Ten Lessons Over Ten Years

I was in San Francisco in 2003 at a conference that was held at the same time as The eLearning Guild’s “Annual Conference.” I remember sitting in a cable car that was loaded with the Guild’s conference attendees and wondered how I could bail on my conference and attend the Guild’s conference instead. The eLearning Guild’s conference seemed to be much cooler – lots of instructional design and e-Learning types. The theme of the conference I was trapped in was blended learning. I sat in a room and watched PowerPoint presentation after PowerPoint presentation about how to combine self-paced e-learning and face-to-face training (as IF that’s blended).

Fast forward a decade and next week I’ll be sitting in a cable car as an eLearning Guild employee. This past decade that has been nothing short of amazing. I don’t know what big thing I’ll learn in 2013 yet, but here are ten from ten years:

  1. Keep it simple. In 2012 I realized that “everything should be as simple as it can be, but not simpler.” That’s an Einstein quote. I’m trying to work to that standard.
  2. Keep it real. In 2011 I became more business-focused. There’s a whole lot of awesomeness out there that seems somewhat separated from reality.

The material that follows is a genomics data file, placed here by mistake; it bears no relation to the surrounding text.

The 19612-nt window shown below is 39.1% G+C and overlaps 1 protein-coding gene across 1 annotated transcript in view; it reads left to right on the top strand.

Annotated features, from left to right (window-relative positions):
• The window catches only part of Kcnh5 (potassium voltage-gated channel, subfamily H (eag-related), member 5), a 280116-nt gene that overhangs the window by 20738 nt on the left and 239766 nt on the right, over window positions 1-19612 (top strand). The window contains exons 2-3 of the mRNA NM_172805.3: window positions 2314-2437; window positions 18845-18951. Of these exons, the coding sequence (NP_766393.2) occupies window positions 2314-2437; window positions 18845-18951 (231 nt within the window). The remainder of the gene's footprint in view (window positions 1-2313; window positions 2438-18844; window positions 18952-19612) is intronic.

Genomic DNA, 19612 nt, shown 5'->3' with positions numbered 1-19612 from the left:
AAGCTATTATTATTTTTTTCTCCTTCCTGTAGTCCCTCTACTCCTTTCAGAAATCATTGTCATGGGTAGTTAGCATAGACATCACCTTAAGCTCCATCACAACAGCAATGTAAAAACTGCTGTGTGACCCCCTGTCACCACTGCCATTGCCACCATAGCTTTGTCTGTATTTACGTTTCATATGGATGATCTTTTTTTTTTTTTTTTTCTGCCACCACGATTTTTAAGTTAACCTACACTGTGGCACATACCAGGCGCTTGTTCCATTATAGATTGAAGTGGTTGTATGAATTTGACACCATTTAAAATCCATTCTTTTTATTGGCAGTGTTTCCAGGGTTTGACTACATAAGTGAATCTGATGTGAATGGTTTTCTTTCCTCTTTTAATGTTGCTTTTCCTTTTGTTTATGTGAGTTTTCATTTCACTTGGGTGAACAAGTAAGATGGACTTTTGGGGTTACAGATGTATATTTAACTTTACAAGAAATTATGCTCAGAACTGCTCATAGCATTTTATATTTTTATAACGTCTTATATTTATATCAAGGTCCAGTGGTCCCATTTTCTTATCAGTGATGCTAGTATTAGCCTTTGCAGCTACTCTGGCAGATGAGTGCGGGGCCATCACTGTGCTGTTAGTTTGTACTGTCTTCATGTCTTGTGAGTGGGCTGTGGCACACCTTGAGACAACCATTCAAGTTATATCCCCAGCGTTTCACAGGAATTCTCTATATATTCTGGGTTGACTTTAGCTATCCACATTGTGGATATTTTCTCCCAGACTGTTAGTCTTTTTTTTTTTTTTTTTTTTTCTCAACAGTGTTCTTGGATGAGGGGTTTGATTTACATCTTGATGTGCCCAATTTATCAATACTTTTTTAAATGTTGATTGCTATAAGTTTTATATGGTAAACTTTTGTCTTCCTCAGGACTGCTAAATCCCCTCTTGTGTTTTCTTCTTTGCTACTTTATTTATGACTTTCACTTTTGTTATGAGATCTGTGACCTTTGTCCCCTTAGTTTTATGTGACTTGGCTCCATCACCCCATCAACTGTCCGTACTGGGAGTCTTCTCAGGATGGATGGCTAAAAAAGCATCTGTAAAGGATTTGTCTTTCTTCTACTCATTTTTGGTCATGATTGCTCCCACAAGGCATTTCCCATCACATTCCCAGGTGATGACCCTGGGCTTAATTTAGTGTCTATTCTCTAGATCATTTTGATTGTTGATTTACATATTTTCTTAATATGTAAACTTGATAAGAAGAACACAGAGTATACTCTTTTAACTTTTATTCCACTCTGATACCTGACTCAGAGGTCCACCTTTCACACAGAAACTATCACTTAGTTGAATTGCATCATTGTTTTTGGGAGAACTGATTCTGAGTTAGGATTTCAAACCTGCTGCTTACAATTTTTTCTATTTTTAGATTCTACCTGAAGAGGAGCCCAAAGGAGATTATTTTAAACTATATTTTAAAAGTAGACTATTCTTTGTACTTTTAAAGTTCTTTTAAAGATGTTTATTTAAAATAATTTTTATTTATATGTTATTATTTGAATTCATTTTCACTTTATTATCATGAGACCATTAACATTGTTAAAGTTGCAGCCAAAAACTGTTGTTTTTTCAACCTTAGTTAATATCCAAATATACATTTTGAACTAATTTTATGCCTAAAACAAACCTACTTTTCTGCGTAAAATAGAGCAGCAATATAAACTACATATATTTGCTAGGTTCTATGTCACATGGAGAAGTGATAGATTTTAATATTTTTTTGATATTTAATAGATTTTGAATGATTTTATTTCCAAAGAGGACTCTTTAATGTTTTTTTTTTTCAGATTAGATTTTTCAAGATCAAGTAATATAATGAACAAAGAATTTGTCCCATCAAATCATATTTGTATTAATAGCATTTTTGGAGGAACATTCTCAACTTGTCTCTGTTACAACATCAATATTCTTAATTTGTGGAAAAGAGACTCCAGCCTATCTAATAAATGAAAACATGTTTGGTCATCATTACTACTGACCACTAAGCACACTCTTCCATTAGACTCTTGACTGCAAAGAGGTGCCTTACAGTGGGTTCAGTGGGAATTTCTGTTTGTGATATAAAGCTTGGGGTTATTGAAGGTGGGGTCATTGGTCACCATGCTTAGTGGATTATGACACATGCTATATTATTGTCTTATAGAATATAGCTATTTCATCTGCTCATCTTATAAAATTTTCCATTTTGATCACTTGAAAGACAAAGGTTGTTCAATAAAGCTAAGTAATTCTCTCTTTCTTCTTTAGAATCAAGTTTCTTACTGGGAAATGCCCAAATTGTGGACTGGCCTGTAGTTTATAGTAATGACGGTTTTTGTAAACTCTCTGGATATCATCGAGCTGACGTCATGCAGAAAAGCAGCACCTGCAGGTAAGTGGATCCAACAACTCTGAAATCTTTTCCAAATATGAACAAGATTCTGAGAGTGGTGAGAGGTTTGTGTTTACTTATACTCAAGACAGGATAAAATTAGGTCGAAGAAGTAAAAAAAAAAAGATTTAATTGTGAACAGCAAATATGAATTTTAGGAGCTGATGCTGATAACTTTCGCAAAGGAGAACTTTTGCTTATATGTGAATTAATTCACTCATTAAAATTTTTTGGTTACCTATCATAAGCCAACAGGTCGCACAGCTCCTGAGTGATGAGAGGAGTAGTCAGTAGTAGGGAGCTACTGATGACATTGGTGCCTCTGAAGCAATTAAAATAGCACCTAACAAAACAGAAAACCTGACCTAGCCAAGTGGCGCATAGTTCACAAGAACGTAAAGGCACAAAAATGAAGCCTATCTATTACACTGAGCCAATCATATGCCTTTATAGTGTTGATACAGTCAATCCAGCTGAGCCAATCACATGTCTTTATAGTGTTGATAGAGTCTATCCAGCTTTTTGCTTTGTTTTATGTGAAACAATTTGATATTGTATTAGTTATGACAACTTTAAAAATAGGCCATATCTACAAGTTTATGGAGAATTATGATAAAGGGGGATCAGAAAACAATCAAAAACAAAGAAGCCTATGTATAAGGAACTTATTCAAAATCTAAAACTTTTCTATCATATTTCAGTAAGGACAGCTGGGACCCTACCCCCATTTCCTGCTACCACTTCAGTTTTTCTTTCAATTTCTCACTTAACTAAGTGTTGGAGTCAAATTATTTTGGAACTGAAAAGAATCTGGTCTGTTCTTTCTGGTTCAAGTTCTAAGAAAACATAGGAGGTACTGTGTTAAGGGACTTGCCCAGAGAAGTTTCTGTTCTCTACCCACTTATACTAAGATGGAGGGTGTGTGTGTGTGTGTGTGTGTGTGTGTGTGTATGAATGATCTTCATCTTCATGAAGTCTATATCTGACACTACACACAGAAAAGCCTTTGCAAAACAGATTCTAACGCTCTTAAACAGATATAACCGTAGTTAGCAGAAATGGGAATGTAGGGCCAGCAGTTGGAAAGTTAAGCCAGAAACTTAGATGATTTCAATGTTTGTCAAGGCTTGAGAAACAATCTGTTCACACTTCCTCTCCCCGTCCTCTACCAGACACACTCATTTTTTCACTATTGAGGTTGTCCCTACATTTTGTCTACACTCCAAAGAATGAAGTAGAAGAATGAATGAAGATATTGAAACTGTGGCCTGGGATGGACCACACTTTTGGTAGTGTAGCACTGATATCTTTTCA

3. Accept learning on your own terms. In 2010 I left my PhD program. At first this felt like a crushing defeat. In truth, it was empowering and made me realize that an education is not a degree or title.
  4. Understand the value of humility. In 2009 I became acutely aware of weaknesses. Painful and valuable.
  5. Pay it forward. In 2008 I shared a lot of my research publicly after a year of benefiting from others doing the same.
  6. Reflect openly. 2007 was the year I started this blog and the year I began to understand the spirit and value of inquiry in an open, online environment.
  7. If given a choice, take the chance. In 2006 I decided to work virtually from home for a very small company. This decision opened endless windows and doors.
  8. Value practice. In 2005 I realized “in theory, theory and practice are the same. In practice, they are not.”  Another Einstein quote.
  9. Always work to perfect your craft. In 2004 I invested in my future by enrolling in a master’s program in instructional design. I learned from experts.
  10. Choose to be influenced by the right people. In 2003 I realized that if I’m going to travel 1000′s of miles to a conference, I better make it a good one.

guildI’m looking forward to what lies ahead this year as I join The eLearning Guild.

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